Ministry of Health (MOH) says 23 of the confirmed cases are from truck drivers, while 17 were contacts of truck drivers. Additionally, 31 foreign drivers were sent back to their countries of origin, bringing the total number of exited drivers to 437.
The number of COVID-19 confirmed cases in Uganda has risen to 457 today after 40 samples tested positive yesterday. The 40 samples were part of 1,319 samples that were tested from different points of entry.
Ministry of Health (MOH) says 23 of the confirmed cases are from truck drivers who arrived into the country from South Sudan, vila Elegu and Tanzania, via Mutukula border posts. The other 17 were contacts of truck drivers from the areas of Gulu, Jinja, Amudat, Wakiso, Amuru, Zombo and Nebbi.
Additionally, 31 foreign drivers were sent back to their countries of origin, bringing the total number of exited drivers to 437. Those returned today include 11 Tanzanian drivers, 19 Kenyans and I Eritrean.
The new cases come after seven health workers tested positive for the disease a few days ago. Reports from the area indicate that admissions from Lira treatment centre suddenly went up to 21 cases within a space of five days, yet the team that was deployed at the facility had just completed training and had no expertise in managing coronavirus disease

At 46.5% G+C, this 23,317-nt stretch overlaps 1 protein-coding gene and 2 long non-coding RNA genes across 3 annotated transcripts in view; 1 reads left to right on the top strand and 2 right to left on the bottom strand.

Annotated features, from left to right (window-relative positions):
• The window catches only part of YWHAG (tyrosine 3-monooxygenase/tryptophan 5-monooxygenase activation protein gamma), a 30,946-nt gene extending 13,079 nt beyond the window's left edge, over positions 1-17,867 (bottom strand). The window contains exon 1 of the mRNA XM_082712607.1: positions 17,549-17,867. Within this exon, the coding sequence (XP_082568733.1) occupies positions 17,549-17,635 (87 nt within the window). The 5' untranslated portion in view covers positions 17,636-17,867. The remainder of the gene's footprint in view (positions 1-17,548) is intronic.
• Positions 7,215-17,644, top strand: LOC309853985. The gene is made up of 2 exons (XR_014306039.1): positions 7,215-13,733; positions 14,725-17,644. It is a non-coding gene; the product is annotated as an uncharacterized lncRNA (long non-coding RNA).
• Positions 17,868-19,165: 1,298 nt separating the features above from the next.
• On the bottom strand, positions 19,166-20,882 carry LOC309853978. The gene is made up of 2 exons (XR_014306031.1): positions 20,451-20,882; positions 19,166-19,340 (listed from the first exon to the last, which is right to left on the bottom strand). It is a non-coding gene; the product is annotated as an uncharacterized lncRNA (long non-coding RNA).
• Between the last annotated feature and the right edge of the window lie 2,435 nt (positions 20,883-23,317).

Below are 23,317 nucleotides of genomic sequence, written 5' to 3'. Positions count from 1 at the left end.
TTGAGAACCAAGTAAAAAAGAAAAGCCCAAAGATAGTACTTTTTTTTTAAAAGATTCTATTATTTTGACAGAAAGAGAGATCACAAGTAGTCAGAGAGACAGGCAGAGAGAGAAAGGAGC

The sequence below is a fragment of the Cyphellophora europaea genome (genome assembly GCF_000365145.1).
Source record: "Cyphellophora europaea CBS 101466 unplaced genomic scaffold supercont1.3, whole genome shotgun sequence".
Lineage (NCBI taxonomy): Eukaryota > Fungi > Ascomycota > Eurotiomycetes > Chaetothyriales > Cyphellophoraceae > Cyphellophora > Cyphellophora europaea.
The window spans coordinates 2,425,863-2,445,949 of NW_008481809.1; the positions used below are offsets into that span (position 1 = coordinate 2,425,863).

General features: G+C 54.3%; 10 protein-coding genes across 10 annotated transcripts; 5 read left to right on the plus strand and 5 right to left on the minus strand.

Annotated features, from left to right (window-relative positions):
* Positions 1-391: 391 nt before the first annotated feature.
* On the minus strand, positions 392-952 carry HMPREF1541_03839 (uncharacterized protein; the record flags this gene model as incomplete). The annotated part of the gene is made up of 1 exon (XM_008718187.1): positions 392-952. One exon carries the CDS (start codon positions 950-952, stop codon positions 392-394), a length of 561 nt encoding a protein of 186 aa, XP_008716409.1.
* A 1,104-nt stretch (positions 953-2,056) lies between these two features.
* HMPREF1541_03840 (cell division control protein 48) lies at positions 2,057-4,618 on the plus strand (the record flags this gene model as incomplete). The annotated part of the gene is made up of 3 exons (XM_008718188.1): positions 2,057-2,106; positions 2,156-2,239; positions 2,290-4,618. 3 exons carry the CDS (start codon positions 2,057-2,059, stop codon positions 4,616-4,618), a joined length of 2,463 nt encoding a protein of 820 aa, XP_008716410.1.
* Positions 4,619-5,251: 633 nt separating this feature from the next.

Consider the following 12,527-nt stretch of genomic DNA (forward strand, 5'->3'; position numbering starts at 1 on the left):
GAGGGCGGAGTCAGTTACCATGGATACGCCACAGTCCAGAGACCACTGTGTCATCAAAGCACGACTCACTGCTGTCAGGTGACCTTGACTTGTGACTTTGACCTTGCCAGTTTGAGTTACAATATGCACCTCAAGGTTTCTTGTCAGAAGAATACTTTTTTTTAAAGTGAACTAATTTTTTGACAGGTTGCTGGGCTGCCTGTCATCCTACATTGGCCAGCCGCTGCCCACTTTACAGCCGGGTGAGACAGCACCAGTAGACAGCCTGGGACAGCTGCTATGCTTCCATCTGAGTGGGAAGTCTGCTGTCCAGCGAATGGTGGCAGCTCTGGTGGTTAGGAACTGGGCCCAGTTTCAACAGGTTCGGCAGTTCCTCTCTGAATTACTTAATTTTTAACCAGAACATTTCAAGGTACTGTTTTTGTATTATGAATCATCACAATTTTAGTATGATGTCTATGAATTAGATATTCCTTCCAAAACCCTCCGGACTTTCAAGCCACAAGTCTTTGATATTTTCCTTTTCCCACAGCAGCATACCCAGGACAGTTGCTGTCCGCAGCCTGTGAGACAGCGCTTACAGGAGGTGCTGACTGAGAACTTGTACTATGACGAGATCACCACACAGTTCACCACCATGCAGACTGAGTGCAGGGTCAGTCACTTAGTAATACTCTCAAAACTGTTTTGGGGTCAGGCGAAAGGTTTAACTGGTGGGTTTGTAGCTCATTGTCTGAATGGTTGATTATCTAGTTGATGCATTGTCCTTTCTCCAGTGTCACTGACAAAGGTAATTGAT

It was also discovered that the
Personal Protective Equipment (PPEs), especially the KN95 they were using at
the facility was loosely fitting which could have exposed the front-liners who are now receiving treatment at the Entebbe Referral Hospital.
However, Dr Jane Ruth Acheng,
the Minister of Health warned that health workers need to be more vigilant and
not take anything for granted to avoid making mistakes.
//Cue in; “So there is need…
Cue out… workers getting
While the numbers are soaring, experts are also warning that unless
countries across the world act together now, the COVID-19 pandemic will
cause “unimaginable devastation and suffering around the world.
Painting a picture of the 60 million people pushed into extreme poverty; famine
of “historic proportions”, some 1.6 billion people left without
livelihoods, and a loss of USD 8.5 trillion in global output – the sharpest
contraction since the Great Depression of the 1930s – the Secretary-General of the United Nations António Guterres says the world needs a
response with unity and solidarity.